5. 5 out of 5

    Stephen R. Marriott

    Music of Sacred Lakes not only really moved me but resonated with me. It's a story of isolation and trying to find meaning among the seemingly meaningless and finding one's place in the world. Something that is not so easy for everyone. Laura takes the reader expertly into this world of inner conflict but gradually guides her character to hope and resolve as the wider world speaks to Peter. It's very powerful stuff and I was sucked into Peter's journey from the opening sentences. Not only are the Music of Sacred Lakes not only really moved me but resonated with me. It's a story of isolation and trying to find meaning among the seemingly meaningless and finding one's place in the world. Something that is not so easy for everyone. Laura takes the reader expertly into this world of inner conflict but gradually guides her character to hope and resolve as the wider world speaks to Peter. It's very powerful stuff and I was sucked into Peter's journey from the opening sentences. Not only are the characters real but so is the world which Laura creates, a world where its more subtle charms and beauty rekindle the senses. I was inspired and taught the valuable lesson of taking things more slowly in order to breath and see. I don't think it's going to be long before I'm reading another of Laura's books, of for that matter visiting the Great Lakes of Michigan!! Thank you Laura, your book was a great read and will have lasting help.

  6. 4 out of 5

    Anne

    “Lake Huron rolls, Superior sings In the ruins of her ice water mansion, Old Michigan steams like a young man’s dreams, The islands and bays are for sportsmen.” -Gordon Lightfoot, “The Wreck of the Edmund Fitzgerald” While Laura K. Cowan’s Music of Sacred Lakes doesn’t actually make mention of Lightfoot’s iconic song, I think that it is a fitting introduction to her novel, not only because it is literally music of the lake, but because like Music of Sacred Lakes, the song is lyrical with just a touch “Lake Huron rolls, Superior sings In the ruins of her ice water mansion, Old Michigan steams like a young man’s dreams, The islands and bays are for sportsmen.” -Gordon Lightfoot, “The Wreck of the Edmund Fitzgerald” While Laura K. Cowan’s Music of Sacred Lakes doesn’t actually make mention of Lightfoot’s iconic song, I think that it is a fitting introduction to her novel, not only because it is literally music of the lake, but because like Music of Sacred Lakes, the song is lyrical with just a touch of the Gothic. Read more at ASP Reviews.

  7. 5 out of 5

    S.M. Lowry

    This novel is worthy of analysis in a literature class! It was gripping; I couldn’t put it down. The descriptions were vivid, the struggle was heartbreaking, and Peter’s redemption was moving and inspiring. Peter is a character who struggles to find himself and discover his own beliefs, which is something that’s relatable to many people. The author brings the scenery and characters to life so well that I forgot I was reading. The mix of the supernatural and natural worlds draws the reader in and This novel is worthy of analysis in a literature class! It was gripping; I couldn’t put it down. The descriptions were vivid, the struggle was heartbreaking, and Peter’s redemption was moving and inspiring. Peter is a character who struggles to find himself and discover his own beliefs, which is something that’s relatable to many people. The author brings the scenery and characters to life so well that I forgot I was reading. The mix of the supernatural and natural worlds draws the reader in and doesn’t let go. This is a must-read book from a very talented author. I highly recommend this book to everyone.

  8. 5 out of 5

    Christy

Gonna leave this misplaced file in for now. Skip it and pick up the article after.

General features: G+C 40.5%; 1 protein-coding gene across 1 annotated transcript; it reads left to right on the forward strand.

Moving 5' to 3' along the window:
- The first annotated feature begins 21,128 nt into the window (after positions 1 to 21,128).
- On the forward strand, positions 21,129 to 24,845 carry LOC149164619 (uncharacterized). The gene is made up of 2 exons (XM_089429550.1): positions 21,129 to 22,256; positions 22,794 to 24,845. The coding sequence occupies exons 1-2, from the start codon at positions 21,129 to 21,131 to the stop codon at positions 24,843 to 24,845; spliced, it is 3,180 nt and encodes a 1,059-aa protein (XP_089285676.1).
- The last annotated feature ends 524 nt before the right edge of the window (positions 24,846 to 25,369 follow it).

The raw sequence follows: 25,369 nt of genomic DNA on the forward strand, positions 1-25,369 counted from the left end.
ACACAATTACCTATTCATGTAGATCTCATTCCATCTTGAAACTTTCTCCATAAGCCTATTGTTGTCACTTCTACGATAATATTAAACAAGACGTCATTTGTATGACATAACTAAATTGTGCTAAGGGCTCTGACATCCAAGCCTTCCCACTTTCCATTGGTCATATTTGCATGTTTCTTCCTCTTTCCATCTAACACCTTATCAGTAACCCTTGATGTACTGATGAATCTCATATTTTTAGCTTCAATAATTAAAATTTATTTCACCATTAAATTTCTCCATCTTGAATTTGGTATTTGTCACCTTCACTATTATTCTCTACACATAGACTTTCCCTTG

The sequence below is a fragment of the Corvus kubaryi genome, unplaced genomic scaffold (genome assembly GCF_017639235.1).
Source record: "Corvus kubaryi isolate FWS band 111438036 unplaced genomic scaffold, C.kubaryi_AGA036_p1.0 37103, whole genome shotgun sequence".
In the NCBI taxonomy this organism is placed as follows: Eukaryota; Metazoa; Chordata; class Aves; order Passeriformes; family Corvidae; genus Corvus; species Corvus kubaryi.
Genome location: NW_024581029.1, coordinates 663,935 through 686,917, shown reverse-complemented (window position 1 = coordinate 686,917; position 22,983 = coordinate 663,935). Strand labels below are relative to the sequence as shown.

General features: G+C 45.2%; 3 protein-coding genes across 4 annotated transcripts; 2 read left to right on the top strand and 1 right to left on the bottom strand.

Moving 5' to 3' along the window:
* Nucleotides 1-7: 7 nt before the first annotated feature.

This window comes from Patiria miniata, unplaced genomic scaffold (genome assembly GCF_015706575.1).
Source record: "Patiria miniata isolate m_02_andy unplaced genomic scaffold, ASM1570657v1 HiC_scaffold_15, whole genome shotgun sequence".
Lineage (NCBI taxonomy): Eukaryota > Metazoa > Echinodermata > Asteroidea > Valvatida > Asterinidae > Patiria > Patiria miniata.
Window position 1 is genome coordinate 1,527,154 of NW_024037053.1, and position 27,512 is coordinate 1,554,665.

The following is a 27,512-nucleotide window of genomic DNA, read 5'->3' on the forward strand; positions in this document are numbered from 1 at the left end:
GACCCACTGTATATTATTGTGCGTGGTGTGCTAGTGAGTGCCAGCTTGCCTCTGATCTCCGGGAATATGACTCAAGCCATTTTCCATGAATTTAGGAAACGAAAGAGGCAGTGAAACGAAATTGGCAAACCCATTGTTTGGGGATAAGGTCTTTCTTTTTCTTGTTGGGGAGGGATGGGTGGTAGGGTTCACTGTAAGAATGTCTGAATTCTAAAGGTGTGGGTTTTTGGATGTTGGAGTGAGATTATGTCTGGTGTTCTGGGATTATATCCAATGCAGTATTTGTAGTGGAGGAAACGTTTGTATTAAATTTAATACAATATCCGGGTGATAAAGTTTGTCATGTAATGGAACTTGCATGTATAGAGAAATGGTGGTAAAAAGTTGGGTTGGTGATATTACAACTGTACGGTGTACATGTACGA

It took me time to get into this book and I think that's okay. By the time I picked it back up and started reading it again there were different things going on in my life which made the story more relatable. Peter causes an accident which kills a young girl and the book is about how he comes to terms with his life afterward. Much of the story is intense and you can feel the turmoil he is in which is just heart breaking. It takes him a long time to forgive himself and to find peace.

  9. 5 out of 5

    Diane

    I received a copy to read and review. I'm very impressed with it. I started reading it and couldn't put it down. The story is a very interesting one. We are introduced to Peter. He is going through some things. We go along as he tries to figure out who he is and what he wants out of life. He has to deal with some situations that haunts him. It's a very good book. I highly recommend it to others. I look forward to reading more of Laura's books.

  10. 4 out of 5

    Jenise

    Shocked at the number of stars given to this book. Written with the skill of a high school sophomore, it is one of the worst books I've ever read. The plot is thin and horribly predictable. The characters are not developed well at all. The only reason I finished it is because I kept hoping I was going to see a spectacular redemptive turn in the plot. It just didn't happen.

  11. 5 out of 5

    David Richardson

    A very simple book that is soothing to read. We all have to find our faith in some way or some place. The book does not really end, when the idea has been conveyed it just sorta stops. There are several situations in the book that you never find out what happens. I OK with that because the message is easy to understand.

  12. 5 out of 5

    D.K. Cassidy

    The incredible journey of one man trying to find his destiny. Laura Cowan's beautiful prose throughout this novel made it a pleasure to read. I look forward to future works from this talented and original author.

  13. 4 out of 5

    Megan Folse

    I'm not a big fan of Christian fiction because it all is the same, even if the people and settings are different. This book reinforced my opinion. But the writing was lovely even if the storyline put me to sleep.

  14. 4 out of 5

    Angie Burdett

    Beautiful The imagery was beautiful. Deep topics to tackle, but did so pretty well. A contemplative read asking the big questions in an awe inspiring setting.

  15. 5 out of 5

    Dawn Gronley

  16. 4 out of 5

    Michael

  17. 4 out of 5

    Leslie South

  18. 4 out of 5

    Erin Al-Mehairi

  19. 4 out of 5

    Pat

  20. 5 out of 5

    Kerry

  21. 5 out of 5

    Rozena Dupuis

  22. 5 out of 5

    Gracie Helring

  23. 5 out of 5

    Takro

  24. 5 out of 5

    Gail

  25. 5 out of 5

    Sandi Barnes

  26. 5 out of 5

    Tess Ailshire

  27. 4 out of 5

    Angie Wollschlager

  28. 4 out of 5

    Jorge

  29. 5 out of 5

    Jeni 'Pixie'

  30. 5 out of 5

    Anamar Bañuelos